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From the
December 2008 issue of:


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Vacation Ownership Conference: Exploring Greater Challenges & Opportunities
 
by Alan N. Schlaifer
Principal
Law Offices of Alan N. Schlaifer, P.C.
 
For the 10th consecutive year, Interval International held its Vacation Ownership Investment Conference at the Peabody Hotel in Orlando. Throughout all three public floors of the hotel, hundreds of executives from the U.S. and many other nations involved in shared ownership exchanged ideas and cards, as they discussed ways to deal with challenges and opportunities.

Representing every significant aspect of the industry, conference delegates included veteran and prospective developers, plus marketers, lenders, consultants, attorneys, designers, architects and others., This event, one of the perennial annual favorites among industry insiders, included sessions that covered all of vacation ownership’s market segments, from timeshare and fractionals through condotels and private residence clubs.

Every executive, from novice to seasoned expert, can and does benefit from the vigorous interchange, whether in the sessions, networking receptions, or informal meetings in the hotel or elsewhere. High-level interaction is even more vital to success and survival when the economic barometer appears to be wobbling in our industry, as well as nationally and globally.

Perhaps our new President-Elect Obama, in transition and once sworn in, will find bipartisan ways to move our economy, and our industry and other aspects of travel and leisure, forward. That is a topic too vast to explore now, but too important to be left unexamined. No doubt, ARDA’s Fall Conference in DC will probe the business and political implications.

But at VOIC, sessions covered major aspects and segments of shared ownership with leading industry experts as speakers from Interval, as well as top executives from developers, marketers, consultants, architects, and other highly acclaimed industry thought – and action – leaders. Key topics included Successful Financing, Legal Structures and the Regulatory Environment, Fractional Finance, Designing for Tomorrow’s Buyer, and Workout Strategies: Viability of Shared Ownership as an Alternate Use. Delegates also had the opportunity to learn about Thriving Latin American and Caribbean Markets, in Canada, and Emerging Mixed-Use Resort Trends. Those who stayed until the final day had the opportunity for site visits at any of three area resorts.

Delegates owe a great debt to Interval for its leadership in organizing this important event, and to its fellow major sponsors. This group includes Patron Sponsors Interval, Preferred Residences, HVS Shared Ownership Services and Meridian Financial Services, and Corporate Sponsors such as Bank of America, Capital Source and Textron Financial.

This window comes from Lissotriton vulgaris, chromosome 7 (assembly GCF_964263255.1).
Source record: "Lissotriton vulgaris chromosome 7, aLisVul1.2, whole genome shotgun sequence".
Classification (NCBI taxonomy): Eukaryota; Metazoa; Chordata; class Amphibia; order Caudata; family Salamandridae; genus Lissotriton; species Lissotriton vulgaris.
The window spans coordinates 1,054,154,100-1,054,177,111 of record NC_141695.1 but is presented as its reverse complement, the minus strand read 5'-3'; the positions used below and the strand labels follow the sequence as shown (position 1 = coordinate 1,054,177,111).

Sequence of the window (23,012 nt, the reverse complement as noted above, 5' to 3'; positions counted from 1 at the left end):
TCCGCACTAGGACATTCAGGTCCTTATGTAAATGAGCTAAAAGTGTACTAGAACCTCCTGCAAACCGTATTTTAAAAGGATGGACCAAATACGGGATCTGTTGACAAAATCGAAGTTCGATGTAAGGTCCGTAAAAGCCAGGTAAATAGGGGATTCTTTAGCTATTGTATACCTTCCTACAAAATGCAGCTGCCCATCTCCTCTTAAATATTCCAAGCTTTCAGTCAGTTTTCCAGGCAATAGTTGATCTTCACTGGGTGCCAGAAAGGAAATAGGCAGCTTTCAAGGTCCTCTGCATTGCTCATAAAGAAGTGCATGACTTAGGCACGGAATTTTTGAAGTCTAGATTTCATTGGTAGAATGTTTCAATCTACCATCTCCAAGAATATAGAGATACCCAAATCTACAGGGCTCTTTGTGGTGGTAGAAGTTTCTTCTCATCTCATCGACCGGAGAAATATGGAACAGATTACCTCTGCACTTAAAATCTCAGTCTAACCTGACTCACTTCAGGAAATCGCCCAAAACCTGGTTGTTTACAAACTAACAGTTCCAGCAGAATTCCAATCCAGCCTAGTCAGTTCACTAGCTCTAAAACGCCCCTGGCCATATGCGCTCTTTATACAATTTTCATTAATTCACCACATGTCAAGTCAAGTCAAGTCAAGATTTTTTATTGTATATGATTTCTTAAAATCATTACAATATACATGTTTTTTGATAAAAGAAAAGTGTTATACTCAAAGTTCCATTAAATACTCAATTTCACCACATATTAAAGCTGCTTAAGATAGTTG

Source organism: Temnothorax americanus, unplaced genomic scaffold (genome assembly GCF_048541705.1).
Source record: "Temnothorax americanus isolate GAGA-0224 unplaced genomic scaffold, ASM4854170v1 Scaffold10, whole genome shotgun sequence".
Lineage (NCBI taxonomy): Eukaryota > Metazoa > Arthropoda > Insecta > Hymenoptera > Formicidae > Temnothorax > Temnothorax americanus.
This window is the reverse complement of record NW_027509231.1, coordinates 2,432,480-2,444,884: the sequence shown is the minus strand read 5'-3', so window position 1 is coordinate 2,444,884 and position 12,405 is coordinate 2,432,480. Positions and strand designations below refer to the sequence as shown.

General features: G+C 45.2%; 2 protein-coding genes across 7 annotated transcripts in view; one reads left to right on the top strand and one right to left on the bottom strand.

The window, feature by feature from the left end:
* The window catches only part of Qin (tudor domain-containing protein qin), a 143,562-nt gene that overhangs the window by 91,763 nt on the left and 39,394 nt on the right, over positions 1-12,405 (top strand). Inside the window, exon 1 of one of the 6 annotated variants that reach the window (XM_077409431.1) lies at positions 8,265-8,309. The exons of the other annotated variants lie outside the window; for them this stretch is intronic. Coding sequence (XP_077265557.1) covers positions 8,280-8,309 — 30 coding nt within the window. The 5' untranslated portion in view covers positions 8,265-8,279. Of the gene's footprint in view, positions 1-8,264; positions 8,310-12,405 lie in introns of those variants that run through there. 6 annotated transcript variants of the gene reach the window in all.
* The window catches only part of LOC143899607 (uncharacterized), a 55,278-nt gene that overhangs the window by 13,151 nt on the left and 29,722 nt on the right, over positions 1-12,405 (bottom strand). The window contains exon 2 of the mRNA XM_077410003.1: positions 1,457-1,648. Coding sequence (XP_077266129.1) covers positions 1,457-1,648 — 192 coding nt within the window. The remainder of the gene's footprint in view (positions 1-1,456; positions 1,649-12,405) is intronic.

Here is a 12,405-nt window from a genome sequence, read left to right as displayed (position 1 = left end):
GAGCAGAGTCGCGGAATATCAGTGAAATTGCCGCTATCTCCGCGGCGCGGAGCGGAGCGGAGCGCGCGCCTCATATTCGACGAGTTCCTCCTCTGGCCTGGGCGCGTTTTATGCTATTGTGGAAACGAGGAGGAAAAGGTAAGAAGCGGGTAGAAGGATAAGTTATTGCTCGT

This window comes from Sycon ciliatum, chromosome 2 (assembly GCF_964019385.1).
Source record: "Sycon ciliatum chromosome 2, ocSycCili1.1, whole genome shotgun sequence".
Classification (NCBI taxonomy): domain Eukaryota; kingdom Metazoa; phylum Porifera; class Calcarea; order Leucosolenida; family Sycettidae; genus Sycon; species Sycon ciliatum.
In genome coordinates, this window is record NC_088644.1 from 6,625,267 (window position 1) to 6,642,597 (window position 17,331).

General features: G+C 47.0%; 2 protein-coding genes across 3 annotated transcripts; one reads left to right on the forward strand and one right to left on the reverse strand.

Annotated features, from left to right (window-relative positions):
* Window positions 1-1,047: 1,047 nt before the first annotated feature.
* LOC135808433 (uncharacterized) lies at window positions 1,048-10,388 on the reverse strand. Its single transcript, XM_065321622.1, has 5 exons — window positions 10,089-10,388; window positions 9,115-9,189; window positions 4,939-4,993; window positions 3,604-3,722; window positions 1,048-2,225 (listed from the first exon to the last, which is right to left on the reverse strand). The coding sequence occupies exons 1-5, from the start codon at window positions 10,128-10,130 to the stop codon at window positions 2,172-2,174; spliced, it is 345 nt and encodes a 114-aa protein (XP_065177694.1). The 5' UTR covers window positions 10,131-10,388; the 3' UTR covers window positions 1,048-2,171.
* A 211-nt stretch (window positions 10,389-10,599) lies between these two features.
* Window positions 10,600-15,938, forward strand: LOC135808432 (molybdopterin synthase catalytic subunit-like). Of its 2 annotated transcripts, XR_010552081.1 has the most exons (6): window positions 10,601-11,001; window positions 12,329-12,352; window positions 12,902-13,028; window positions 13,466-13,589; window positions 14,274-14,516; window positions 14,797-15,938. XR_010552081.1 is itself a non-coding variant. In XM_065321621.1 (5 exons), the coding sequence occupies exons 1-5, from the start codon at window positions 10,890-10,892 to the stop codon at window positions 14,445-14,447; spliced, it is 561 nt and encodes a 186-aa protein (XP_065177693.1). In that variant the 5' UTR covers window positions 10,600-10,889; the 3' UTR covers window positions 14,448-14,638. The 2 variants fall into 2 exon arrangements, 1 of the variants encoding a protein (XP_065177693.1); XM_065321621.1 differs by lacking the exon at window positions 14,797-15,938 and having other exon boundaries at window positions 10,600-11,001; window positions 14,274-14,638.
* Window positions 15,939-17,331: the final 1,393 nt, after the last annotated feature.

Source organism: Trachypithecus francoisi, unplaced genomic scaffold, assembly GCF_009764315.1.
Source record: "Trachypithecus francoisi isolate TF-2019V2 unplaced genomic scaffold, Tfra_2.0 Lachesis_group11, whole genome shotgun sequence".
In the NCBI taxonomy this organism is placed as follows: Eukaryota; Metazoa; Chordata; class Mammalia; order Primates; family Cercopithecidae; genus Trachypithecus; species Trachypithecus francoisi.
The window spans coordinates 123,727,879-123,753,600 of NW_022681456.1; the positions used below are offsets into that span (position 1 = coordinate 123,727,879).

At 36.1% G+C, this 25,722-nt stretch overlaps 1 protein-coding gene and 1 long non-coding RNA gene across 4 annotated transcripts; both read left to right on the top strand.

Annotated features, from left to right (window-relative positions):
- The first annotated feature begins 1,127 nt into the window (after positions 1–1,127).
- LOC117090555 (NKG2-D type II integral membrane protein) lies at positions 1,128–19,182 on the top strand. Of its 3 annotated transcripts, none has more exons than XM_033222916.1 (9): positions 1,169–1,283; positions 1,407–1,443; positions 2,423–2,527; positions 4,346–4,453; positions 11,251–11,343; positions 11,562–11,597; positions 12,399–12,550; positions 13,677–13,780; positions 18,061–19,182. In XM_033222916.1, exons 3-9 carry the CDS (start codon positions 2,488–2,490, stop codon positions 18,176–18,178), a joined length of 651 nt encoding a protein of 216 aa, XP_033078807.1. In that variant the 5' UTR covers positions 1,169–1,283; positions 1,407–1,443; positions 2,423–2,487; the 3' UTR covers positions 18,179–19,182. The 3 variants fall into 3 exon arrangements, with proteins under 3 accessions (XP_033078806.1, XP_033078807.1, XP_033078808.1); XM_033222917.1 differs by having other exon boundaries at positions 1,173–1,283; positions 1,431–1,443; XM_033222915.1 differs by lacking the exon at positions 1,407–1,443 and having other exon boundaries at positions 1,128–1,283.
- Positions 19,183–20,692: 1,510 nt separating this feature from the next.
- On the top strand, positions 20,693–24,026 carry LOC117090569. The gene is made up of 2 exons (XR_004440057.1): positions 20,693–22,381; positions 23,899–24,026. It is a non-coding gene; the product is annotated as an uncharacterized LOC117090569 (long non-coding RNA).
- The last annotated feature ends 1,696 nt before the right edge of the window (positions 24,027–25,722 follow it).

A large and active group of domestic and foreign journalists representing print, online and broadcast media, including Resort Trades, actively covered the many facets of this important program.

Global View, Industry Trends
After a golf networking event at Orlando’s Shingle Creek Golf Club and a welcome reception attended by hundreds of delegates, the first full day began with “Fundamentals of Shared Ownership” to give prospective new industry entrants proper grounding before starting to develop a project.

The opening session featured Jean-Claude Baumgarten, President, World Travel and Tourism Council, London. He provided a global perspective, apt in view of the increasingly international nature of shared ownership.

Given global economic challenges, it is not surprising that the WTTC foresees a dramatic drop in travel and tourism from 3-4 percent in recent years down to less than 1% next year. With increased emphasis on sustainable tourism, human resources and other major issues, the WTTC is seeking to add to the overall travel industry’s image and growth, while seeking to the challenges of what we may call “the 3 E’s:” the economy, energy and environmental issues that have dramatic impacts on travel.

The WTTC is the forum for business leaders in the Travel & Tourism industry. With chairmen, CEOs and presidents of 100 of the world’s leading Travel & Tourism companies as its Members, WTTC has a unique mandate and overview on all matters related to Travel & Tourism. WTTC says it works to raise awareness of Travel & Tourism as one of the world’s largest industries, employing approximately 238 million people and generating over 10.4% of world GDP.

The Big Picture
No, it’s not a 52-inch LCD, but it is still more attractive than the gloomy outlook you could have from reading too many stories in the daily (de)press. Several speakers, including Howard Nusbaum, President and CEO of ARDA (the American Resort Development Association), presented their interpretation of “the story behind the headlines.”